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X Series Origins: Secret Development Story of Fujifilm X series to Celebrate 10th Anniversary – Fujifilm X Lab


The Fujifilm X series turned 10 years old in September 2020.

Now, in its latest Fujifilm X Lab episode, Fujifilm managers and engineers unveil what they call the “secret development story” of the the Fujifilm X series and how it all started with the original Fujifilm X100.

Once again it’s in Japanese, and this time there is not even the automatic google translation tool activated to help us.

However, I contacted a Japanese speaking FR-reader, who was extremely kind and made a summary for the entire FR community. I know these things take time, so huge thanks to Hiko for the help.


  • Topic of this session is the 10-year anniversary of X100 series.
  • During development of X100, Fuji wanted to create a digital camera that professionals would enjoy using
  • At the time (around 2009), compact digital cameras could not produce the quality that compact film cameras could.
  • Digital cameras were thought of as compact and cheap.
  • Idea for X100 was born through desire to create a camera that was more upscale — a “brand item”.
  • Various feedback suggested this to be a camera that made the user believe it would take good photos.
  • There were larger ILCs that could take good photos, but Fuji decided to go the compact route.
  • Wanted to make a camera that they could brag about.
  • Wanted people to see beyond MP numbers.
  • Wanted to create a camera that you wanted to have with you every day.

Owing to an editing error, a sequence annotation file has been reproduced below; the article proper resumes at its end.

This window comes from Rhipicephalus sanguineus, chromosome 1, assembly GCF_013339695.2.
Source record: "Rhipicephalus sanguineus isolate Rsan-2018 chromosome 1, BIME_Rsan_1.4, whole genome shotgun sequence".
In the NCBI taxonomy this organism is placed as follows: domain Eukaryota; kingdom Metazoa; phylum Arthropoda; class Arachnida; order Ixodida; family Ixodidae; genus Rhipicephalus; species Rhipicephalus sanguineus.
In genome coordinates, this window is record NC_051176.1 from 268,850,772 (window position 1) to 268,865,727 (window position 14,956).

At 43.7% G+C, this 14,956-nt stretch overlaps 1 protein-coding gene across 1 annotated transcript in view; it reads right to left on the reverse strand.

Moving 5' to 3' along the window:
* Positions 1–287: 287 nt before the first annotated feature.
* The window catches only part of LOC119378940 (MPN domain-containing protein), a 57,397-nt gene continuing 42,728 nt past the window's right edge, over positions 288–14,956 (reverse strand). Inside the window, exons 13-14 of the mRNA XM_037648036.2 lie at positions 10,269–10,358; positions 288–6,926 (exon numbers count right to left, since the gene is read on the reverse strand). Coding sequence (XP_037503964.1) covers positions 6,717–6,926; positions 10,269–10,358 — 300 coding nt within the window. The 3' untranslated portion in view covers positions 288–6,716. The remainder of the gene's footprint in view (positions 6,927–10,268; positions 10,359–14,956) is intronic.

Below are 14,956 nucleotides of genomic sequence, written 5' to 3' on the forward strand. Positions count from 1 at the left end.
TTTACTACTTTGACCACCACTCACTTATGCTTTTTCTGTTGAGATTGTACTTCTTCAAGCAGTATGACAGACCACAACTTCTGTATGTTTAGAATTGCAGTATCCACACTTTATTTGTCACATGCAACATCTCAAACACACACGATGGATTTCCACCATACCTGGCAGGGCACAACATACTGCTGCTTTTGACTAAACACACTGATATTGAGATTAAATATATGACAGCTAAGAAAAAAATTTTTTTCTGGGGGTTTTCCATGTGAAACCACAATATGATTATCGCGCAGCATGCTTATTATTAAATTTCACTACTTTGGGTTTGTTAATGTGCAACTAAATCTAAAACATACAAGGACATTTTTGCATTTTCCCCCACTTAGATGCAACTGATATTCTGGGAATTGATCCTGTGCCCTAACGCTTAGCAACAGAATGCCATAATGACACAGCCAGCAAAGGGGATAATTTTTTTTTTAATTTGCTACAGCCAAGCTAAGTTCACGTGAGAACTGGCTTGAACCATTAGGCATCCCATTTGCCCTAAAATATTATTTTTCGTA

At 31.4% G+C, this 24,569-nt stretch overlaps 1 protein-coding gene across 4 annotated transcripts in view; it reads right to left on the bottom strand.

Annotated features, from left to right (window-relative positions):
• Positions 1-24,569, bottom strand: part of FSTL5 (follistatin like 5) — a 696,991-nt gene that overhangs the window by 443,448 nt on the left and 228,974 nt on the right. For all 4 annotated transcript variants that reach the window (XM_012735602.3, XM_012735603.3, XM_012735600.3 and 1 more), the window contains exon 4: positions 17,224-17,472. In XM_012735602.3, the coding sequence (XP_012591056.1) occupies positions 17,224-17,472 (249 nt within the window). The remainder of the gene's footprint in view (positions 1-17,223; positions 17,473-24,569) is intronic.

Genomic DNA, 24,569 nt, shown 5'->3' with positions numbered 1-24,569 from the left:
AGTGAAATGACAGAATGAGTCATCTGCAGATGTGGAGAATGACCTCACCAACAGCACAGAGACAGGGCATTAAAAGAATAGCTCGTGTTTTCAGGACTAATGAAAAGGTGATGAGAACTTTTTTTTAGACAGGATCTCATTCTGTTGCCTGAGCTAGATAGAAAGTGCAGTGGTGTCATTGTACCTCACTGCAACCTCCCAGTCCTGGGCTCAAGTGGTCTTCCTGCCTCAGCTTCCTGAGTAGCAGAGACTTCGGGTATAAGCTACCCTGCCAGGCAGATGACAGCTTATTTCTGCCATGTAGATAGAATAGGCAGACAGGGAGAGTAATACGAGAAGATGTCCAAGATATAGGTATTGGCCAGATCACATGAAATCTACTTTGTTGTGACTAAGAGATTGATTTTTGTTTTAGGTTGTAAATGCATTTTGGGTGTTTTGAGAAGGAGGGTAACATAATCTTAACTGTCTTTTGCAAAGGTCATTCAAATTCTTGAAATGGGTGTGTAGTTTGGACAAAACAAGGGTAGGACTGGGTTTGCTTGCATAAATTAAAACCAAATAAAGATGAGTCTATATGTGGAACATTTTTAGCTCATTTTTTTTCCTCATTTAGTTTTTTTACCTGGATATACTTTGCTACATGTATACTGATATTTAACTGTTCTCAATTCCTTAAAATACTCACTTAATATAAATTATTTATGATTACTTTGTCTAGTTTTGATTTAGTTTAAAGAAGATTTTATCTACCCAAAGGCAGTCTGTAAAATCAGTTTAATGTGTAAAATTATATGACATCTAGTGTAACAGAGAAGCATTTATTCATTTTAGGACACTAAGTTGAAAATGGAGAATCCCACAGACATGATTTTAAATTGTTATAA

• Klasse W and GA645 were inspirations.
  • Digital cameras were simply seen as electronics at the time.
  • Wanted it to be seen as a precision machine/device.
  • Tried many different form factors, but ultimately landed on the classic form factor.
  • Wanted a camera that had the analog flow for setting the exposure and taking the picture.
  • Design of X100 was product of materializing everyone’s “desire to use”.
  • At the time, compact digital cameras got rid of viewfinders, taking pictures with the rear LCD.
  • Photographers expressed wanting a VF, but there were issues with EVFs being low resolution and optical finders having parallax error.
  • Ultimately, they were able to pack a 1.44 million-dot EVF and develop a one-touch optical/EVF switching mechanism, which addressed these hurdles.

I particularly like it when Fujifilm says they wanted to create a camera that makes us “desire to use it”.

Now, I briefly touched on my photographic gear journey in this article here. From the one experience that convinced me to get rid of my DSLR to my mirrorless journey with Panasonic and Olympus. And to be clear, all those systems offered very nice cameras.

But it’s only when I stumbled on the Fujifilm X series, that my desire to take pictures was elevated to a point, where it was not only the result that matter, but also the process of taking the picture. Damn it, even just looking at those Fuji camera was and still is a pleasure!

It’s an emotional connection that might be irrational, but nevertheless matters to me.

A connection that mattered also for one of the greatest journalists of all time, Tiziano Terzani, when he was using his Leica. In his wonderful book (which they made also a movie of) “The End is my Beginning“, he wrote:

“My life changed on the 30th of April 1975 [Note: last day of the Vietnam War], because on that day – when Americans flew from the roofs of Saigon – a skilled Vietnamese thief was able to steal a Leica M3 of an American. I met him at the market of Saigon a few days later and bought that camera. Wonderful. Simple. For 100 Dollar! It became the camera of my life. […]

The nice thing of that camera is, that it is very easy to load the film, that’s very important. […] You keep it around your neck, turn, open, insert film, close and – trum-pum! It’s ready to use. Easy. And once you selected shutter speed, aperture, black & white, 400 ASA, you take the picture. You simply cannot do anything wrong!

And then there was an almost erotic aspect, I mean, you put this camera for example at 1/125 and when you take the picture it makes a “cloc-cloc” that is such a joy to hear!”

Search for the system that is fun to use for you and enjoy the process of taking images just as much as the images themselves.

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